... women are always judging one another before they are finished. A raw boy, with only the undeveloped elements of manhood in him, is denounced as a dunce. A light-hearted, sportive girl, with an incontinent overflow of spirits, is condemned as a hoiden. Neither boy nor girl is half made. There is only the frame-work of the man and woman up, and it does not appear what they are to become. A young man is wild, and judged accordingly. It is not remembered that there are various ...
— Lessons in Life - A Series of Familiar Essays • Timothy Titcomb

... here, Where the free waters leap, Shouting in sportive joyousness Adown the rocky steep: Where zephyrs crisp and cool The fountains as they play, With health upon their wings of light, And gladness on their way. Oh, would that she were here, With these balm-breathing ...
— Poems • George P. Morris

... tall, broad-shouldered, handsome Englishman, and the trim, dainty little figure in fleecy white, with the ermine wrap thrown over the pretty plump shoulders and round neck, on which rare diamonds, that would have paid a king's ransom, gleamed fitfully whenever the sportive breeze ...
— Jolly Sally Pendleton - The Wife Who Was Not a Wife • Laura Jean Libbey

... black hair. There were also a little, grave wife and a fat, grave baby; and these, when they were visible, received separate and distinctive nods, and always returned them. The hide-sellers and tanners were, for the most part, crude and sportive persons with whom he could have nothing in common; they lived, apparently, on drink and uproar; and he had come to regard the silversmith and his family as vague friends. He pressed his face closer to the glass of the double casement ...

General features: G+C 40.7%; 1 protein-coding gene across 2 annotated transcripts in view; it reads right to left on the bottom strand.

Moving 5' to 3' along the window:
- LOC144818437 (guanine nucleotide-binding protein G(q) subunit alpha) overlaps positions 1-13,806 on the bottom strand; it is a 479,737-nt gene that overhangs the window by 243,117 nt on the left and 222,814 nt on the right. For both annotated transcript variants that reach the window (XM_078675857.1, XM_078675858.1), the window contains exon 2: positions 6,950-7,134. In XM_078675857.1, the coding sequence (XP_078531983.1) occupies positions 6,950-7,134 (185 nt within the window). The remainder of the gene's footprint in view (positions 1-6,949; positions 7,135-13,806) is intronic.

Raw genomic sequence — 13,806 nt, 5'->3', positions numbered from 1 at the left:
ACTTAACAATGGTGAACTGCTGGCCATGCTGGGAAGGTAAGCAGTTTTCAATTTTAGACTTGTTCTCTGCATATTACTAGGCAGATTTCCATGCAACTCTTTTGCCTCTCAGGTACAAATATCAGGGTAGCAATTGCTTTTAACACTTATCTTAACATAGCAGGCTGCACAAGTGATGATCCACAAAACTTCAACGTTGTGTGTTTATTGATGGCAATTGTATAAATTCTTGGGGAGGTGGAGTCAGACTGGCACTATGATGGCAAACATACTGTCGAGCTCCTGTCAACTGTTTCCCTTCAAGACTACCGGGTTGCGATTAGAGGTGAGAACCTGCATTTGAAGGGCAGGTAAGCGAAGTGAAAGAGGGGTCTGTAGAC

— The Second Class Passenger • Perceval Gibbon

... I opened the morning paper—the Morning Post, as it happened—and ran hastily up and down the columns, active exercise having been recommended to me. What cared I for politics, foreign news, or even the sportive intelligence? All I sought for was a paragraph headed 'Horrible Disclosures,' or, 'Awful Death of a Baronet.' I ran up and down the ...
— Much Darker Days • Andrew Lang (AKA A. Huge Longway)

... town built upon Wooden Piles, as is also Petersburg, and in some order Venice; and from its Timber supports, gave rise to the sportive saying of Erasmus when he first came hither, that he had reached a City where the Citizens lived, like Crows, upon the tops of Trees. And again he waggishly compared Amsterdam to a maimed Soldier, as having Wooden Legs. This Erasmus was, I conjecture, a kind of Schoolmaster, and very learned; ...
— The Strange Adventures of Captain Dangerous, Vol. 3 of 3 • George Augustus Sala



Words linked to "Sportive" :   sport, playful



Copyright © 2023 Free-Translator.com